New Proposed Law In NYC Aims To Shut Down Thousands Of Illegal Smoke Shops

Wagswoofs  –  New York City is taking steps to address the issue of illegal pot shops that have been popping up all over the five boroughs. Currently, law enforcement operations against these illicit establishments are handled by the state. However, a new law aims to change that and grant the city the authority to shut down these unauthorized dispensaries.

Mayor Adams’ administration has long been vexed by the presence of underground drug spots, which have become a major nuisance in neighborhoods throughout the city.

Local authorities would gain the power to permanently close these establishments through the legislation being introduced in Albany.

Assemblywoman Jenifer Rajkumar, the sponsor of the bill, expressed concerns about the impact of unlicensed illegal smoke shops on the safety of children in our community. She emphasized that these shops not only pose a danger to the wellbeing of our children but also serve as hubs for criminal activities.

Rajkumar, a close ally of the mayor, claims that the SMOKEOUT Act proposed by the mayor would provide a solution to the approximately 1,500 illegal shops within the city. Furthermore, Rajkumar estimates that there are around 36,000 illegal shops statewide.

According to the legislator, her proposed bill aims to empower both individuals and local communities by allowing them to take control over the sale of unlicensed cannabis. This measure is crucial in ensuring the safety of our children and neighborhoods.

Cracking down on unlicensed retail stores has been a challenging task for state regulators with the Office of Cannabis Management (OCM). They are struggling to keep up with the constant emergence of these illegal establishments, making it feel like a never-ending game of whack-a-mole. The limited manpower of OCM has hindered their ability to effectively address this issue.

The state has made efforts to impose fines on the fraudulent shops while officials work on the gradual implementation of New York’s legal cannabis industry. Yet, despite being caught, many of these shops opt to pay the fine and resume their operations.

According to Adams, the state lacks the manpower to effectively enforce its regulations. As a result, many establishments are able to open and disregard the fines imposed on them, viewing them as simply a cost of doing business.

Adams claimed that he could effectively close down all the illegal shops in the city within a month if he had the authority to enforce it.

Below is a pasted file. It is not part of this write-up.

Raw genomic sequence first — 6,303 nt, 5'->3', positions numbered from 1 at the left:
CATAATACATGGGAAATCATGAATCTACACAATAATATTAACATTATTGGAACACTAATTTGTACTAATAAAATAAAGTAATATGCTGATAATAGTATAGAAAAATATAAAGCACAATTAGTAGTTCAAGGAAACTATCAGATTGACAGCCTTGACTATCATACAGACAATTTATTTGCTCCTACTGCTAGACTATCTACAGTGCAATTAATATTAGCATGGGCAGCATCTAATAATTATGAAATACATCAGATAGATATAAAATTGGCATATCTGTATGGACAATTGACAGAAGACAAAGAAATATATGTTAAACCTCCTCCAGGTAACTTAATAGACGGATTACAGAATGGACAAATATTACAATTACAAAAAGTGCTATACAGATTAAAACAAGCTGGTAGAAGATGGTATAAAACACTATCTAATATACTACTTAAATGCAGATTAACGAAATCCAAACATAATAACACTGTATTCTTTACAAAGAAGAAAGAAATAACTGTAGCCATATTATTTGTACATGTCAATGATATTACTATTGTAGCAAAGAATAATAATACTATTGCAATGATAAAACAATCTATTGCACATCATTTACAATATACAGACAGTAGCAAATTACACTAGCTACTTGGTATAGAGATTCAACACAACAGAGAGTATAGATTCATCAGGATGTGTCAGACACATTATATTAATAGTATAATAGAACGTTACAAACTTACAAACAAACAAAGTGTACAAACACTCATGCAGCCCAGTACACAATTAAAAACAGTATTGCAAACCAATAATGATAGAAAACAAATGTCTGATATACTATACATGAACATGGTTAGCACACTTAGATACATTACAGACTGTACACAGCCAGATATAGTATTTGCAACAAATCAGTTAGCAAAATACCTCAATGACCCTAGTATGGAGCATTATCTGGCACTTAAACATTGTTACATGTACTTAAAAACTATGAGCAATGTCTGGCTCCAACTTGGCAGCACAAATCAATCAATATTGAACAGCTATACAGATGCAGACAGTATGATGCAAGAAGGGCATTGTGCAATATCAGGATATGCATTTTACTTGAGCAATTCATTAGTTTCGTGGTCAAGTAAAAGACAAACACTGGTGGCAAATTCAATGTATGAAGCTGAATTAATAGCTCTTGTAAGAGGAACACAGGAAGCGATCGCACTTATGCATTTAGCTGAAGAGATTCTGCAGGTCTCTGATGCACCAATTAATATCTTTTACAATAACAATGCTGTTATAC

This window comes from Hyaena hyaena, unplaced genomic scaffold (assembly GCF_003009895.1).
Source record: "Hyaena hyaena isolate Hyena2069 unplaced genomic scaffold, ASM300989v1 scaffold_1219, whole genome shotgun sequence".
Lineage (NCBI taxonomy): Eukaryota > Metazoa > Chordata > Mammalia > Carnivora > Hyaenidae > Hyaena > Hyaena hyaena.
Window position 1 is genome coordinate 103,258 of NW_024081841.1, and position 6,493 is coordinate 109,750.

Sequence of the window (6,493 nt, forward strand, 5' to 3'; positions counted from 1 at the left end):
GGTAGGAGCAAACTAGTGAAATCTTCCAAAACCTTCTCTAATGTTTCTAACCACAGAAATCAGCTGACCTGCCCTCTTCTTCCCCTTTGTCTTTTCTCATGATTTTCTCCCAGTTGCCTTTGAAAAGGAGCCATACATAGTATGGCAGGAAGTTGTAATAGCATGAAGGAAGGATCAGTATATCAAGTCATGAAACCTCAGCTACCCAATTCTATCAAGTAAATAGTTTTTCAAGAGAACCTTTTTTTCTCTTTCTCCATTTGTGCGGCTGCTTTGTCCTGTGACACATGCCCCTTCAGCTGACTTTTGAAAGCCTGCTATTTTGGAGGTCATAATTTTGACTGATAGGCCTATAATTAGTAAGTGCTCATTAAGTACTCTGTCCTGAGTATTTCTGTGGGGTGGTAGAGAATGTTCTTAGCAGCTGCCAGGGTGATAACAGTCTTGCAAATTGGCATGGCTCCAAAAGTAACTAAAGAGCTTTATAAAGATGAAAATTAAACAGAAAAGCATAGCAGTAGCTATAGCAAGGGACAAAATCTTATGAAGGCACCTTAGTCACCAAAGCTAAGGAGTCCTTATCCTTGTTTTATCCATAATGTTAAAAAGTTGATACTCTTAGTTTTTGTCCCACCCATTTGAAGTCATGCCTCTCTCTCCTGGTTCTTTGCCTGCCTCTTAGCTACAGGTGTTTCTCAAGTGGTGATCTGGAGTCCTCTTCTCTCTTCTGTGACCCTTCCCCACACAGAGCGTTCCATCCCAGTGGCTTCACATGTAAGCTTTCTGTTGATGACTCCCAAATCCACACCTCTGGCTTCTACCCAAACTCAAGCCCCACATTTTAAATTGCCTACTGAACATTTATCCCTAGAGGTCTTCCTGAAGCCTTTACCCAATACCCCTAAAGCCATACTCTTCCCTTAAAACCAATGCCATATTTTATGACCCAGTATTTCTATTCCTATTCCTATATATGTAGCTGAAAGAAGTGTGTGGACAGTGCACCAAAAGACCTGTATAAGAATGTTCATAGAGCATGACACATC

In November, the Mayor expressed his intention to take action against landlords who allow illegal shops to operate on their properties.

The city has reached out to the owners of 50 buildings believed to house these illegal cannabis shops. They have been alerted about the possibility of facing fines for allowing their tenants to engage in the illegal sale of cannabis.

In October of last year, Governor Kathy Hochul made a firm commitment to combatting the proliferation of illegal shops. She highlighted the impressive results achieved thus far, including 246 inspections conducted and a staggering 8,500 pounds of cannabis seized from unlicensed retailers within a span of six months.

In 2023, the state took action against only nine unlicensed cannabis stores, leading to their shutdown.

In a groundbreaking move, New York State authorities recently obtained the first court order to permanently shut down an illegal pot shop in Brooklyn. This establishment had been selling marijuana without a license, leading to its ultimate closure. The decisive action taken by the authorities serves as a stern warning to other businesses engaging in similar illegal activities.

Located near a Catholic church in Brooklyn’s Bay Ridge neighborhood, Big Chief Smoke Shop has continuously disregarded orders from the OCM and other law enforcement authorities to cease operations, according to officials.

Rajkumar introduced his bill in the Assembly last week, but it still needs a sponsor in the legislature’s upper house. The timeframe for its progress remains uncertain.

Ever since marijuana was legalized in 2021, only 38 retailers have been licensed by the state. Cultivators and aspiring retailers have expressed frustration over the slow pace of the licensing process.

In the previous year, the issuance of new licenses faced a temporary setback due to a lawsuit challenging the alleged discriminatory nature of a program that gave priority to individuals with past drug-related convictions. In November, the lawsuit was resolved through a decision made by the state Cannabis Control Board.

The OCM did not respond to a comment request immediately.

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